On November 12, 2005, Syracuse University retired number 44 to honor the legacy of those who wore it. Since 1921, 25 players wore the number with three earning All-American honors. The three most famous were Running backs Jim Brown, Ernie Davis and Floyd Little. Brown, played at Syracuse from 1954–56 and led the team to a Cotton Bowl birth. He went on to become the NFL’s all-time leading rusher and a member of the Pro Football Hall of Fame and College Football Hall of Fame. Davis played for the Orange from 1959-61, and won the 1961 Heisman Trophy. Little was a three-time All-America for the Orange. He played from 1964–66 and led Syracuse to the Sugar Bowl in 1964 and the Gator Bowl in 1966.
THE REMARKABLE STORY OF ERNIE DAVIS
I had heard of Ernie Davis, and knew he was a Heisman Trophy winner. However, I did not know his story, so I’d like to share it with you. Ernest Davis was born December 14, 1939 in New Salem, Pennsylvania. In 1961, he became the first African-American athlete to win the Heisman Trophy. He also won the Walter Camp Memorial Trophy and was named the Cotton bowl MVP in 1960. The Washington Redskins made him the first overall pick in the 1962 NFL draft, when he was immediately traded to the Cleveland Browns. But he never played a professional football game, as he was diagnosed with leukemia shortly after. Sadly, he died at the tender age of 23. He was later inducted into the College Football Hall of Fame. n 2008 Universal pictures made a movie about Davis, entitled “The Express”.
In the early years, the biggest rivals were with Colgate and Holy Cross. When Syracuse became a to top-tier program, the Orange developed strong rivalries with Boston College, Pittsburgh and Penn State. Boston College and Syracuse first met in 1924, with the Orange taking the initial match-up 10-0. , Both schools were original members of the Big East, and in 2013 the Orange followed the Eagles to the ACC. They have now played a total of 46 times with Syracuse leading the all-time series 28-18.
The Pittsburgh rivalry dates back to 1916 and has been played annually since 1955. Pitt currently holds a 34-30-3 advantage. Even with the move to the ACC, the two schools continue to play annually as they have been designated as crossover rivals, with Syracuse in the Atlantic Division and Pitt in the Coastal Division. The Penn State series has lost some of its luster in recent years, as the teams seldom meet. The Lions own an impressive 41-23-5 mark against the Orange.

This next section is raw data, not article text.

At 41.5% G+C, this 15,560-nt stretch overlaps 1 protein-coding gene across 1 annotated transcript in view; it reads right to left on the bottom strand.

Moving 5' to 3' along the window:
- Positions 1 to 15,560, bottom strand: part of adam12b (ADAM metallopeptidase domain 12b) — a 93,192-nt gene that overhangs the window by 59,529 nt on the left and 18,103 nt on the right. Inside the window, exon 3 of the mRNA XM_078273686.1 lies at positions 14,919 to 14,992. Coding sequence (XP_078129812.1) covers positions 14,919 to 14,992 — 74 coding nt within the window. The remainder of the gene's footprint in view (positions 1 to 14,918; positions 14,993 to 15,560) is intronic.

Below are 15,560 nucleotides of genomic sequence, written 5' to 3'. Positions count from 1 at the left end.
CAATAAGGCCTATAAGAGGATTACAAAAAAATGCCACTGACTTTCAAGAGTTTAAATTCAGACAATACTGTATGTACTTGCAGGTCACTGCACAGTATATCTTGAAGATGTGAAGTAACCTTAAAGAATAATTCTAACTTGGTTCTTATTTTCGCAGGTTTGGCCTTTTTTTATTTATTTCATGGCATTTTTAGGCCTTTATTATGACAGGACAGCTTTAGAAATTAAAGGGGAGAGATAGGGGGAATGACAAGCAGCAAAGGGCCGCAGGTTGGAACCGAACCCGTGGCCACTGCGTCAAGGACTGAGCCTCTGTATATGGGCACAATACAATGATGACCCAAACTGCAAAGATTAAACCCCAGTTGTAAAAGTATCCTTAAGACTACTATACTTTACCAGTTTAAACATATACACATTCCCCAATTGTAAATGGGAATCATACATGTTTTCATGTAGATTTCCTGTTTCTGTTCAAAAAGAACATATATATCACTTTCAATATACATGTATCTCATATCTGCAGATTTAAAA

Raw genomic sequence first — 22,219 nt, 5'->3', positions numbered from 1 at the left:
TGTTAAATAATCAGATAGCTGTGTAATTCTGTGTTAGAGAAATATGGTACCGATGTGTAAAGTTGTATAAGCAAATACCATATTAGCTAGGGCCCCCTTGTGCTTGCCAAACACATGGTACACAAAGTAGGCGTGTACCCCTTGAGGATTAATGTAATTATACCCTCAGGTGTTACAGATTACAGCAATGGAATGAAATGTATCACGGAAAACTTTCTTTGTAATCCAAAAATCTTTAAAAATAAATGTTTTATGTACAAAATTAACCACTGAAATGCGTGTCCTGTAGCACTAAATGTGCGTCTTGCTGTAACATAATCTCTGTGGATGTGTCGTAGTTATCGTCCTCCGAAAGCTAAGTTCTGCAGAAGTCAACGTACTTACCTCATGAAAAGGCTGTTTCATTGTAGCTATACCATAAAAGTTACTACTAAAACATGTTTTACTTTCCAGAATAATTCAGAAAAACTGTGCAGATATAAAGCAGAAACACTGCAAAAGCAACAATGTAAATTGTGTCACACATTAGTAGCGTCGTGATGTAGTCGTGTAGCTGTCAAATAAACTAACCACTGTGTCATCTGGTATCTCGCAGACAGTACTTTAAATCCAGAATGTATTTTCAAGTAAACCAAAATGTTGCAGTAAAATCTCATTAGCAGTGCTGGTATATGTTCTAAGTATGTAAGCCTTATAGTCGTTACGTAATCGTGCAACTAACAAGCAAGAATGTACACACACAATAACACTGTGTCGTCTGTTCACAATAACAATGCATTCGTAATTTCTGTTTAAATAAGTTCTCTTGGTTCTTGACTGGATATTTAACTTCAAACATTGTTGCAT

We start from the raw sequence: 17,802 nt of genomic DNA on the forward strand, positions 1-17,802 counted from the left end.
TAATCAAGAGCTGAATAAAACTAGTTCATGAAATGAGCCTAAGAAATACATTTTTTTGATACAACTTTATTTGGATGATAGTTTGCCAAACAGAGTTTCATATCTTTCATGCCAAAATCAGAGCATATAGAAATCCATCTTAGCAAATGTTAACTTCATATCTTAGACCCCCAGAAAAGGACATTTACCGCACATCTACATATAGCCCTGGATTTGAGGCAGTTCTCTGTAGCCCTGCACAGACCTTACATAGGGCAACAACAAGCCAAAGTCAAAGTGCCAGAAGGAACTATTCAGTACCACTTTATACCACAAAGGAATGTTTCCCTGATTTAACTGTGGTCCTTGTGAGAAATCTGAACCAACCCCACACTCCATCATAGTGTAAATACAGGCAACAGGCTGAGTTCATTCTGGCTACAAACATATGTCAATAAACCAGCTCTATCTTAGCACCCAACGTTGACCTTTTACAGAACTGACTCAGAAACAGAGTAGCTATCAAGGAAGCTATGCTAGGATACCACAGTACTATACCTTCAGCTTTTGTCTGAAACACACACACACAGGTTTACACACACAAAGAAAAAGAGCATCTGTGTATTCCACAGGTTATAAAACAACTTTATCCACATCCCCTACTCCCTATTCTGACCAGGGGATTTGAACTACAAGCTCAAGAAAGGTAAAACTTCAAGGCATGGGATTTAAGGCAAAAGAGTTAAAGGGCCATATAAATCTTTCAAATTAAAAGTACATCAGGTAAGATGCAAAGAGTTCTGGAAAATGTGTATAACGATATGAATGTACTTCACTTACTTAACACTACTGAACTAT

Leonard Fournette stole the show, rushing for 244 yards and two touchdowns. I’ve seen a lot of football and he may be the best running back I have ever seen play the college game. I remember seeing Barry Sanders play in college, but Fournette just brings a nasty edge to his game that few can duplicate. While Fournette did his thing, the rest of the Tiger team seemed to sleepwalking due to the early start. They led only 7-3 at the half, and many Tiger fans were a disappointed with the team’s early performance, Riley Dixon provided a spark for the Tigers returning a punt 54 yards for a touchdown early in the third quarter. Fournette then kept the game out of reach with several dazzling runs to keep the Orange at bay. After the game, Fournette posed for a photo with former Syracuse great Floyd Little, a fitting end to a dominating performance.
I was very impressed with the play of Syracuse quarterback Zack Mahoney, the fifth-string quarterback in preseason. He made his first start and threw three TD passes against a solid secondary. I feel like I played OK,” said Mahoney, who admitted he was nervous at the start. “I missed a lot of open throws in the beginning. It just sucks that we lost.” Mahoney Is in good company. In the past decade, only six other quarterbacks have had a three-touchdown game against the Tigers: AJ McCarron, Aaron Murray, Ryan Mallett, T.J. Yates, John Parker Wilson and Andre Woodson, and three of them are on NFL rosters.